Acclaimed documentary director / editor Kurt Sayenga worked with Solventdreams colorist Aaron Peak to master the look of the show. "Kurt's very specific about what grade an image should have...he's planned out the color arc and aesthetic feel of a show from a close involvement with the edit." Peak and the director spent a few hours setting looks for key shots. Those choices were then globally propagated and adjusted in a shot-to-shot matching session.
Peak employed secondaries, multiple gradients and handcrafted duotone looks to enhance and differentiate tonalities in a wide array of archival material. While a general documentary doesn't dictate the same depth of structural approach to color that a feature might, Solventdreams prefers the approach that allows numerous tonal subtleties to separate sequences and shots by directorial intent. Peak: "Although the documentary medium is supposed to be objective, Kurt and I use tonal variances to impart our philosophic bents toward the subject."
Edited over a period of four months, the documentary employed a substantial variety of mixed sources from Department of Defense training videos, military stock, archival footage from combat & air reconnaissance, defense contractor promos, production interviews and complex graphic animations. Variances in aspect ratios, color standards and multi-standard source origination were integrated by assiduous preparations in Final Cut before going to Final Touch. Solventdreams online editor Aldo Ruggiero: "Timeline prep, knowing how XMLs link, awareness of the interplay with Final Cut--these are the keys unlocking the power of Final Touch."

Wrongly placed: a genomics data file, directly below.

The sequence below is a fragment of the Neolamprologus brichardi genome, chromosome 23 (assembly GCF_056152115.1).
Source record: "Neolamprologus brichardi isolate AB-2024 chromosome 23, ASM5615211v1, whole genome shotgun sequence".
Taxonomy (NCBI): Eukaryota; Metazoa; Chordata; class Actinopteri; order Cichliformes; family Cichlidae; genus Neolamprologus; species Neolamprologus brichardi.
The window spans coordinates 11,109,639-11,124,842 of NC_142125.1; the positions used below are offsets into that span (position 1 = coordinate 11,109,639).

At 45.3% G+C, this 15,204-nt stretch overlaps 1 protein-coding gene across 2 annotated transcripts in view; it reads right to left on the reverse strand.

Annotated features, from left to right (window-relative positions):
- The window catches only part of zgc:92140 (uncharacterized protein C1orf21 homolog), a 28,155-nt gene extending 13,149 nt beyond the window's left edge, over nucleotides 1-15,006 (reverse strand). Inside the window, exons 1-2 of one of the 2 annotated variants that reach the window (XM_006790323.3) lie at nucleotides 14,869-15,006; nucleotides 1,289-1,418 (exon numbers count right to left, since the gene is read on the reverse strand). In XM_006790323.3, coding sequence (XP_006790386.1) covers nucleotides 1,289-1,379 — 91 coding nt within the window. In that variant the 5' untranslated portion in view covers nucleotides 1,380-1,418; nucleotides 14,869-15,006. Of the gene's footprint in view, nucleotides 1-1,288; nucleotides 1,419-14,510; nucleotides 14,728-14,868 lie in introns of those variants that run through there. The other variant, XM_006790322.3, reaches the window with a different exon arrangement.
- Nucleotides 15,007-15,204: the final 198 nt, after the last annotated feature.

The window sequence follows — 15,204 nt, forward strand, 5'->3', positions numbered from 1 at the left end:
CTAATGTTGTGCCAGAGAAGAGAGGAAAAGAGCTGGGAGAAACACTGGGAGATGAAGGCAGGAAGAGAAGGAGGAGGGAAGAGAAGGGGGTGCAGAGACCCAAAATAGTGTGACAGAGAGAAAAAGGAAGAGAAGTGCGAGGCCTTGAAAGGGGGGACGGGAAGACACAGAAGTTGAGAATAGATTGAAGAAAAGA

According to post supevisor David Davidson, "Sayenga's projects are often complex choreographs of editing and motion graphics, with multiple layers, temporary mattes, etc. With over 700 shots, these are not for the timid. That we can quickly port these projects to FinalTouch without losing those attributes is not just the miracle of this platform, but a testament to the workflow," The workflow starts with an up-resolution step where media is recaptured to a higher bit-space before color, the timeline is prepped for the XML, and then color begins. Davidson: "There are a few more steps, but those are our little secret."
"FinalTouch is realtime. My colorist can nimbly grade a one hour show in less than one day--rendering included--and the outcome is the same. This is what impressed us, and what our clients demand. We used to lose clients to DaVinci sessions. Not anymore," says Sim Tuzun, Post producer at Solventdreams.
With Sayenga and Oteyza under the Arcwelder company aegis, Solventdreams previously used FinalTouch to master three installments of the National Geographic mini-series Microkillers and more recently, a series of promos for Xmen 3: The Last Stand.
Material from the project can be viewed by browsing the below links:
Solventdreams Website: http://www.solventdreams.com
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